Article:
Christmas Message from Epiphany

Happy Christmas from Church of the Epiphany

“…while they were there, the time came for Mary to deliver her child. And she gave birth to her firstborn son and wrapped him in bands of cloth, and laid him in a manger, because there was no place for them in the inn.”

As we celebrate the extraordinary festival of Christmas today, across the world women will be giving birth to baby boys and wrapping them in bands of cloth, just like Mary did with her baby – Jesus -more than 2,000 years ago.

This gets to the core of the wonder that is Christmas: the extraordinary meets the ordinary. Christmas speaks to us of this amazing, glorious celebration of the most unbelievable act – God becoming human. It is enveloped in the story of one particular birth, which is both extraordinary and ordinary – a story that mirrors the experience of generations of people of every creed, colour and background.

This week I was walking down G Street staring at the twinkly Christmas market near the Verizon Center and making my way passed the MLK library and the coffee shops wafting “holiday season” lattes from their doors. My eye was caught by the Macy’s Christmas window displays with Charlie Brown and his friends, accompanied by jingles piped from speakers in the windows. It occurs to me that this face of Christmas must seem so far from real life for so many people – in this city and across the world. Frosty the Snowman, Christmas gift wish lists and Rudolph the red-nosed reindeer really are little more than a shop front facade. They may help us escape some of the harsher aspects of life, but they feel a long long way from what our TVs and newspapers tell us about the state of our world in this season.

What can these aspects of Christmas say to the peoples of the Middle East whose lives continue to be decimated by war? What can they say to the hundreds of people this year who have lost their lives to gun crime in America? What can they say to the victims of terrorist attacks? What can they say to the millions of refugees who have trekked across Europe risking their lives to find safety? What can they say to the vast majority of faithful peace-loving Muslims who feel so misunderstood and alone in the face of widespread Islamaphobia? What can they say to our homeless and unemployed friends here in DC?

The tinsel and the twinkles convey a Christmas message where life is suddenly rosy, where we can escape into the joy of Christmas cheer and forget about everything that is not okay with our lives and our world. They may offer good news, but it can feel as impermanent or illusory as the materials from which they are made, because they seem so disconnected from what we know to be true about the world.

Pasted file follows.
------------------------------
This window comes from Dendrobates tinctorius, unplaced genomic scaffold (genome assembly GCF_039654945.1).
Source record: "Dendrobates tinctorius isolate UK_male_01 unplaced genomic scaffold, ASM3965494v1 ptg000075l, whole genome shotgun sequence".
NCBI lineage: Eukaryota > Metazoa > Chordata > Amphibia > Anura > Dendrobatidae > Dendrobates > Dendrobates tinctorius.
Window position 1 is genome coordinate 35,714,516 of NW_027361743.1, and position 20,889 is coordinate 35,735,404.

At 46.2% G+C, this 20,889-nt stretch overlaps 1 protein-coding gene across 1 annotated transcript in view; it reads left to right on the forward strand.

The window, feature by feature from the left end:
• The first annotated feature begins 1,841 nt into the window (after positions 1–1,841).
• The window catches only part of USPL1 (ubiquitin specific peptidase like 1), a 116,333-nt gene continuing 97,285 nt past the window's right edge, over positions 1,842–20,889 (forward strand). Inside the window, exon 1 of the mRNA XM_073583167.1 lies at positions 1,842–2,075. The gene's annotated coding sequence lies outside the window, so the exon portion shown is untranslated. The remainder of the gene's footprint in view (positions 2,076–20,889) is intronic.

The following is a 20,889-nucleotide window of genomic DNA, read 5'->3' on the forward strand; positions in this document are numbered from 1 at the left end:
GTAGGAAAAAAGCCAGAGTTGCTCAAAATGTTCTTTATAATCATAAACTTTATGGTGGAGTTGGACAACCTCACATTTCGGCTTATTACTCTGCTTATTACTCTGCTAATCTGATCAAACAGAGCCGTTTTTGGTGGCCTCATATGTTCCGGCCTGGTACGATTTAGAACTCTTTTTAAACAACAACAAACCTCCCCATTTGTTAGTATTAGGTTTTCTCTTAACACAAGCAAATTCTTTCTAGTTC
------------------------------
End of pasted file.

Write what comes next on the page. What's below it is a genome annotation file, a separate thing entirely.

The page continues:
Whilst the world of jingles and gifts may not offer much in the way of consolation or hope to a world engulfed in violence, where the value of life appears to have sunk lower than anyone thought possible, there is particular meaning and relevance in what the Church has to say about Christmas. For those of us who seek to follow Christ, the message of Christmas is one where the highest possible value is placed on each and every life. Because in the Christian faith we deal in particularity. God became human in a particular place at a particular time in history for a particular period, because God is interested in the particular situation of each individual. God is interested in you as an individual and God became an individual human being to prove it.

That is the point of the message of Christmas, this is a message that everybody can relate to, because God relates to each of us, knowing what it is like to be you or me, because he became just like us. Christmas is not about escaping the truth about our current situation, the God we celebrate at Christmas does not gloss over the difficult bits, He dives right into the mess.

The world of suffering that we see is the world into which God physically placed Godself when born as the baby Jesus. Born into the harsh reality of a people living under oppressive rule forced to flee their country and seek refuge somewhere else. This was 1st century Palestine and it is the case for many people across the world today. That is the world God in Christ inhabited, that is the world into which God comes again this Christmas, and in that truth I find hope.

Hope. Not because God can magic it all better. The wars will not suddenly cease, there will still be millions of refugees, and America will not rid itself of guns overnight. This is not temporary tinselly escapism. It isn’t that we have somehow to force ourselves to feel all happy and shiny, or to pretend even though so much about our world gives us cause for despair. It is a message that is more truthful about the state of our world. Into the darkness, the mystery of the Incarnation shines a glorious light: God became human so that God would know what it was like to be you and me, and the person on the street corner you pass every day on your way to work. In the words of ‘Once in Royal David’s City’, which we sang at our Christmas Service last night: ‘tears and smiles like us he knew; and he feeleth for our sadness, and he shareth in our gladness’.

Hope because if God knows what it is like to be you or me, we need never feel alone. God is with us. However bleak it gets, however much our fellow human beings may let us down, however afraid we might feel, we will never be completely alone. That is the message of the mystery of the Incarnation. Emmanuel: God amongst us. God is with us and amongst us, weeping with us, and sharing our joys now and forever. May the hope and light of the Incarnation be a comfort to us all this Christmas.

Merry Christmas and our prayers for you and your loved ones for a blessed 2016!

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